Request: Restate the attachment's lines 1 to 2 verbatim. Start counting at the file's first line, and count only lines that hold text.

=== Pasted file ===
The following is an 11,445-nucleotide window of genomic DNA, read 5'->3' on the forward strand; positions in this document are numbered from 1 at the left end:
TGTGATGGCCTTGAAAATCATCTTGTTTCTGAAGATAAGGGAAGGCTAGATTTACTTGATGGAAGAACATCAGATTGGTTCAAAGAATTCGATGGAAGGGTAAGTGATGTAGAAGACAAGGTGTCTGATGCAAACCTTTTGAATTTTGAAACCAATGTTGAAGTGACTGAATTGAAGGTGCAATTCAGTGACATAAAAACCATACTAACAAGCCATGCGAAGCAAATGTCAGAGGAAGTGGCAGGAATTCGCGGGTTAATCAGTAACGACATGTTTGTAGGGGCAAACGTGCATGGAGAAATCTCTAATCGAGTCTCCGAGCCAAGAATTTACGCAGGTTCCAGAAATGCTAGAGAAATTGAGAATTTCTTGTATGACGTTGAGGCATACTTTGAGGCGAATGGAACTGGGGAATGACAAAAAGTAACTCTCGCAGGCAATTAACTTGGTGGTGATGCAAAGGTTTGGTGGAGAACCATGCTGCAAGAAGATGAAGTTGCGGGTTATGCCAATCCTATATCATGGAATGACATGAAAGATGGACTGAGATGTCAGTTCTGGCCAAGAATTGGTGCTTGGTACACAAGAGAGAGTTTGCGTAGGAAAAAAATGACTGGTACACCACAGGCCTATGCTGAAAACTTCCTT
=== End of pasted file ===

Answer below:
The following is an 11,445-nucleotide window of genomic DNA, read 5'->3' on the forward strand; positions in this document are numbered from 1 at the left end:
TGTGATGGCCTTGAAAATCATCTTGTTTCTGAAGATAAGGGAAGGCTAGATTTACTTGATGGAAGAACATCAGATTGGTTCAAAGAATTCGATGGAAGGGTAAGTGATGTAGAAGACAAGGTGTCTGATGCAAACCTTTTGAATTTTGAAACCAATGTTGAAGTGACTGAATTGAAGGTGCAATTCAGTGACATAAAAACCATACTAACAAGCCATGCGAAGCAAATGTCAGAGGAAGTGGCAGGAATTCGCGGGTTAATCAGTAACGACATGTTTGTAGGGGCAAACGTGCATGGAGAAATCTCTAATCGAGTCTCCGAGCCAAGAATTTACGCAGGTTCCAGAAATGCTAGAGAAATTGAGAATTTCTTGTATGACGTTGAGGCATACTTTGAGGCGAATGGAACTGGGGAATGACAAAAAGTAACTCTCGCAGGCAATTAACTTGGTGGTGATGCAAAGGTTTGGTGGAGAACCATGCTGCAAGAAGATGAAGTTGCGGGTTATGCCAATCCTATATCATGGAATGACATGAAAGATGGACTGAGATGTCAGTTCTGGCCAAGAATTGGTGCTTGGTACACAAGAGAGAGTTTGCGTAGGAAAAAAATGACTGGTACACCACAGGCCTATGCTGAAAACTTCCTT